Dr Robert Jay Lifton THE NAZI DOCTORS:
                        Medical Killing and the
                            Psychology of Genocide ©
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greatly in their tone. Another survivor, whose work gave him the run of the camp, explained that “they [the Nazis] were psychologically very [well] prepared for every situation,” so that at times “the doctor was very friendly to the people .... asking, ‘How are you?’ and, ‘What occupation [do] you have?’ ” When an arriving inmate mentioned illness, looked weak, or was too young or too old, the same doctor made the decision to send him or her to the gas chambers. This survivor went on to tell of an incident (described to him by members of the Sonderkommando)* when a doctor appeared in the room outside the gas chamber where prisoners had to undress, noted a broken glass on the floor from shattered eyeglasses, and told the people there,“Please be careful that you ... [don't] injure your[self].” The survivor’s conclusion: “So they [the Nazis] were, to the last moment .... using [the] hoax.”

He went on to list the series of steps in SS doctors’ involvement in the killing: first, the chief doctor’s assignments to his subordinates concerning duty schedules and immediate selections policies second the individual doctor’s service on the ramp, performing selections “in a very noble [seemingly kind] manner”; third, the doctor riding in the ambulance or Red Cross car to the crematoria; fourth, the doctor ordering “how many [pellets] of gas should be thrown in ... these holes from the ceilings, according to the number of people, and who should do it…. There were three or four Desinfektoren”; fifth, “He observed through the hole how the people are dying”; sixth, “When the people. were dead.... he gave the order to ventilate, . . . to open the gas chamber, and he came ... with a gas mask into the chamber”; seventh, “He signed a [form] that the people are dead and how long it took” and eighth “he observed . . . the teeth ... extraction [from] the corpses.” This was the survivor who concluded that “the killing program was led by doctors — from the beginning to the end.”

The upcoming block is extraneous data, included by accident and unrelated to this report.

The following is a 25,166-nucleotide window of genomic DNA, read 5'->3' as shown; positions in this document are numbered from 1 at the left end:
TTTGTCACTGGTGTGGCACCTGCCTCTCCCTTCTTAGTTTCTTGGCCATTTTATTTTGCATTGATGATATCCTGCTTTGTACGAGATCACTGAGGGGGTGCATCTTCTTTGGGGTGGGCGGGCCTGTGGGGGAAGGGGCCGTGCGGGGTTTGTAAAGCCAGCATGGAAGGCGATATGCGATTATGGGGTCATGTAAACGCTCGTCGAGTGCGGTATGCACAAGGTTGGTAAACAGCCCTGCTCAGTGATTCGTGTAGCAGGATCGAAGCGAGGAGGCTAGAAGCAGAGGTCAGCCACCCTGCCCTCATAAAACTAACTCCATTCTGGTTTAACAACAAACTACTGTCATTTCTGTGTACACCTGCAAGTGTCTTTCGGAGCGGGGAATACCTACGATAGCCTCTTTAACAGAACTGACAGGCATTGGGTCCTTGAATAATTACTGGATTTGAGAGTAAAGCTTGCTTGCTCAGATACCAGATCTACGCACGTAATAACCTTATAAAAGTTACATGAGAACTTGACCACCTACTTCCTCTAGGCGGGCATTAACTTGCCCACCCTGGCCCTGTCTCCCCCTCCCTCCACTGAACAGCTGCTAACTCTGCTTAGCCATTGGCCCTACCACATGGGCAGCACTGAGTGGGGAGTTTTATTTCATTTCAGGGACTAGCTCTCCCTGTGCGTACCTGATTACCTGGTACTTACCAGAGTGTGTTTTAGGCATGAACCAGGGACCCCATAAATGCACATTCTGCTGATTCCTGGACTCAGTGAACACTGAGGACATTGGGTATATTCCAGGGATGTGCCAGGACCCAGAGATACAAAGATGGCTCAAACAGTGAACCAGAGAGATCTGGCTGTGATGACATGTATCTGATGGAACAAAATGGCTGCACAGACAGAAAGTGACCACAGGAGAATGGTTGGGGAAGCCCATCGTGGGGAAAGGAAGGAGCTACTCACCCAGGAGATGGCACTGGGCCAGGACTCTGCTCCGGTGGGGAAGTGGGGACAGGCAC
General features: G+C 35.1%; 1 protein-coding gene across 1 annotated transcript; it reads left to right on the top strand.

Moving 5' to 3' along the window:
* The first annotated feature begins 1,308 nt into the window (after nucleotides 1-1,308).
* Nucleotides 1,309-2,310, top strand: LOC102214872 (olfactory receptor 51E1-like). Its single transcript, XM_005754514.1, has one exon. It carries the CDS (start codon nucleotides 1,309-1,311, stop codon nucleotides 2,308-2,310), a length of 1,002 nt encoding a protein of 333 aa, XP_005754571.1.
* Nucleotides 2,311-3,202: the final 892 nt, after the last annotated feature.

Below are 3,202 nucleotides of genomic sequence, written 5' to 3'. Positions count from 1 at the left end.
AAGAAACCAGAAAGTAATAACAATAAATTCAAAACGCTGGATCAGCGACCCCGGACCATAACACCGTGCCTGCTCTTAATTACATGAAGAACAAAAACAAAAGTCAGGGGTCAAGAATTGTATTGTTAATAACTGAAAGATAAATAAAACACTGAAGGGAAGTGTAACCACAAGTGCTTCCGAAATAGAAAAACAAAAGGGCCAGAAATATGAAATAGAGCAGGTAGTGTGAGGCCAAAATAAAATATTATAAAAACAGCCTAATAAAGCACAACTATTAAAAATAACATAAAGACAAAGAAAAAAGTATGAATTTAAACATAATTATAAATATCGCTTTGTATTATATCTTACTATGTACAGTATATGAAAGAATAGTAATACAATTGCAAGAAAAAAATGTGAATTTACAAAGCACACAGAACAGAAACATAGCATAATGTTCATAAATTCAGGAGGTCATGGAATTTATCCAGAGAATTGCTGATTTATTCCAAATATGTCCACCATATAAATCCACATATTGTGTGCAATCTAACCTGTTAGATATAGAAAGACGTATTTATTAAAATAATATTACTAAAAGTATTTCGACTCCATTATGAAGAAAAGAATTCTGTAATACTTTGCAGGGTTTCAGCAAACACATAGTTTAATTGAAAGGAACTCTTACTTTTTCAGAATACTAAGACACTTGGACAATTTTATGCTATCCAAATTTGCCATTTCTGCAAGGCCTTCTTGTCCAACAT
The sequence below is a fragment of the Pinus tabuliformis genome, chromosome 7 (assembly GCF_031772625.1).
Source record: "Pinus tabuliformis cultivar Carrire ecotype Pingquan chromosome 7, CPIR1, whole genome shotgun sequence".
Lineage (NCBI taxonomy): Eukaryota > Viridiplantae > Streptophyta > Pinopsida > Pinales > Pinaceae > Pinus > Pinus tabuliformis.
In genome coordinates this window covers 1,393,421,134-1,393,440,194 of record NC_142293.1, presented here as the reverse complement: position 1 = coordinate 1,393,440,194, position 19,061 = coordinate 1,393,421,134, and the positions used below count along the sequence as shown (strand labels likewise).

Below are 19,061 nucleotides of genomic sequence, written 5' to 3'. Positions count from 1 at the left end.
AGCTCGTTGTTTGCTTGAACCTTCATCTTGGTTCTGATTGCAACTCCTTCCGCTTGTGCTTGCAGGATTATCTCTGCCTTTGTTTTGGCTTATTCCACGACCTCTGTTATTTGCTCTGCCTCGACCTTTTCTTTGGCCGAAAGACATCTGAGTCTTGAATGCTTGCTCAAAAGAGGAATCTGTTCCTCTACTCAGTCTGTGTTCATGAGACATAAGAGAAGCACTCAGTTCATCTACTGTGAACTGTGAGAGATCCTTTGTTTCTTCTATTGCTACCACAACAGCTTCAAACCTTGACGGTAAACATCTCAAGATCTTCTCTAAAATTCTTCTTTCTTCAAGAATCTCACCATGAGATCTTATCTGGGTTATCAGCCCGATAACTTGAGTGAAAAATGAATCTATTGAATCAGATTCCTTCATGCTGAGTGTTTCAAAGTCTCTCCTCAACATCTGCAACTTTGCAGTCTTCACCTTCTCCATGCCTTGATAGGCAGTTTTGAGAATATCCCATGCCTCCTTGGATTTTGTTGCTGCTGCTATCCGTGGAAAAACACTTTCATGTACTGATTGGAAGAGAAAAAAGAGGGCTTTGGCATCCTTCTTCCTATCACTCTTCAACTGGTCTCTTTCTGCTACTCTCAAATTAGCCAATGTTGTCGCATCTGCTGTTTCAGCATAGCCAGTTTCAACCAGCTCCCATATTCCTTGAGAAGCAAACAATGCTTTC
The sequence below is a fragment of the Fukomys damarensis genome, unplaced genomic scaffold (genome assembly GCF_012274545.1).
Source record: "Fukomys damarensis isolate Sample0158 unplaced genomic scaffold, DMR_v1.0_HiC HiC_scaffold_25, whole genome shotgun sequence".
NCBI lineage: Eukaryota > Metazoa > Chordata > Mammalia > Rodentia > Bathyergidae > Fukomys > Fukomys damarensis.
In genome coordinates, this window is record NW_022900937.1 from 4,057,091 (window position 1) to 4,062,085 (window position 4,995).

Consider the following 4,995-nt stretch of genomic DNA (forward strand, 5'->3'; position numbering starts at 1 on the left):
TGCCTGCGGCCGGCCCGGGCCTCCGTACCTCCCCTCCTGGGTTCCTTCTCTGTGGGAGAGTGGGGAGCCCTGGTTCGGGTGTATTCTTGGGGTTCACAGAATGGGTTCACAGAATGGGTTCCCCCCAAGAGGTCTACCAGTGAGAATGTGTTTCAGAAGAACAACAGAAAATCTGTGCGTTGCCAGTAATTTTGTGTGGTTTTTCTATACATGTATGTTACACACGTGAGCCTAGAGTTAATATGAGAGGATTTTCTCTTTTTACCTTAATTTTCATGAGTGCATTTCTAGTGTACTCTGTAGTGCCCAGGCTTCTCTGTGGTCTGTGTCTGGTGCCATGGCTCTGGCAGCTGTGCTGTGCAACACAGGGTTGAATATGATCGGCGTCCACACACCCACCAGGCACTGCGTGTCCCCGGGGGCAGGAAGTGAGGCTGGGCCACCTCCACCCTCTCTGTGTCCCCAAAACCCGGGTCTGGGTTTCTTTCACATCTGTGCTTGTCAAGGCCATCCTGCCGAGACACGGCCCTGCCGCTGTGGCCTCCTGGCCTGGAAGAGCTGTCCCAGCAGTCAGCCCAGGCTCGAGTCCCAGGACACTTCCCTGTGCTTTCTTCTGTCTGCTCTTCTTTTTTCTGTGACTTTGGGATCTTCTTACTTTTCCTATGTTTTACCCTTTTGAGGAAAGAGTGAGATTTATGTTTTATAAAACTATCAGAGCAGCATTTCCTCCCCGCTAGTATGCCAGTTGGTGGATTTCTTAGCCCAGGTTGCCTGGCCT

Other survivors conveyed their sense of bizarre unreality (“Living skeletons in striped uniforms, their skulls shaven .... like silent shadows, climbing onto the trains strange porters [who] took out our luggage”) and the depth of their confusion (“Wild men in striped suits … Half Yiddish, half German; leave everything; clubs descending, blows).³

One could be so numbed as to be catatonic as a Jewish woman doctor, Gerda N., arriving in late June 1944, described:  
We were in such a confusion … in such a shock …. They shaved off our hair and we got such terrible clothes .... They took everything away. Our luggage, everything, . . . and I came to a camp which was called Mexico .... There was nothing in it, . . . even no water. . . . I think one thousand [people] in one barrack .... We got our first meal
* The Sonderkommando consisted of Jewish inmates assigned to dispose of corpses of Jewish victims. Sonderkommando, literally “special command,” could refer generally to groups performing extraordinary tasks, including SS murder teams in the East.   
Medical Killing and the
Psychology of Genocide

Robert J. Lifton
ISBN 0-465-09094
© 1986
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